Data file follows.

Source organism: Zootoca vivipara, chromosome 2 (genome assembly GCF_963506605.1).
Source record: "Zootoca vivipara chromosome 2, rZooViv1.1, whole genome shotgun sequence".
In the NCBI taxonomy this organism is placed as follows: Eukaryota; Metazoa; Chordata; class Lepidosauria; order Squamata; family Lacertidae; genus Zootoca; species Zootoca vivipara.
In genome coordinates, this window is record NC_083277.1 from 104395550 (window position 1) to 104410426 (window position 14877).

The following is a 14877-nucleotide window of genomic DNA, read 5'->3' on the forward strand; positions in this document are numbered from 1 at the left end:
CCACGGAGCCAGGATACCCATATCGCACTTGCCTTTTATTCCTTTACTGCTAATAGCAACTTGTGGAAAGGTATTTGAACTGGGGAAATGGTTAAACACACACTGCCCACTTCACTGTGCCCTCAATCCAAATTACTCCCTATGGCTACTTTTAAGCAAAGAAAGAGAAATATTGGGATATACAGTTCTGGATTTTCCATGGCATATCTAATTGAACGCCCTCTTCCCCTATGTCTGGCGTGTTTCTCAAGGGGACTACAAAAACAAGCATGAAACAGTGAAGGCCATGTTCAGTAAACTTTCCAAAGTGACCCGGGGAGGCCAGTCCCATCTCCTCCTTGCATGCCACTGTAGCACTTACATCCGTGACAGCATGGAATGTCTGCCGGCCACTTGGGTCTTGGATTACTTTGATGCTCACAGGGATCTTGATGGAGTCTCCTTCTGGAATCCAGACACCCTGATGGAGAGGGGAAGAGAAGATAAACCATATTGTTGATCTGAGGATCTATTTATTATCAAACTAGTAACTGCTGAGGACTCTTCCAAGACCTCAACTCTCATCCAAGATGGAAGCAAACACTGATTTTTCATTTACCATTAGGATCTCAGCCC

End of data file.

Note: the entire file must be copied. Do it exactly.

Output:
Source organism: Zootoca vivipara, chromosome 2 (genome assembly GCF_963506605.1).
Source record: "Zootoca vivipara chromosome 2, rZooViv1.1, whole genome shotgun sequence".
In the NCBI taxonomy this organism is placed as follows: Eukaryota; Metazoa; Chordata; class Lepidosauria; order Squamata; family Lacertidae; genus Zootoca; species Zootoca vivipara.
In genome coordinates, this window is record NC_083277.1 from 104395550 (window position 1) to 104410426 (window position 14877).

The following is a 14877-nucleotide window of genomic DNA, read 5'->3' on the forward strand; positions in this document are numbered from 1 at the left end:
CCACGGAGCCAGGATACCCATATCGCACTTGCCTTTTATTCCTTTACTGCTAATAGCAACTTGTGGAAAGGTATTTGAACTGGGGAAATGGTTAAACACACACTGCCCACTTCACTGTGCCCTCAATCCAAATTACTCCCTATGGCTACTTTTAAGCAAAGAAAGAGAAATATTGGGATATACAGTTCTGGATTTTCCATGGCATATCTAATTGAACGCCCTCTTCCCCTATGTCTGGCGTGTTTCTCAAGGGGACTACAAAAACAAGCATGAAACAGTGAAGGCCATGTTCAGTAAACTTTCCAAAGTGACCCGGGGAGGCCAGTCCCATCTCCTCCTTGCATGCCACTGTAGCACTTACATCCGTGACAGCATGGAATGTCTGCCGGCCACTTGGGTCTTGGATTACTTTGATGCTCACAGGGATCTTGATGGAGTCTCCTTCTGGAATCCAGACACCCTGATGGAGAGGGGAAGAGAAGATAAACCATATTGTTGATCTGAGGATCTATTTATTATCAAACTAGTAACTGCTGAGGACTCTTCCAAGACCTCAACTCTCATCCAAGATGGAAGCAAACACTGATTTTTCATTTACCATTAGGATCTCAGCCC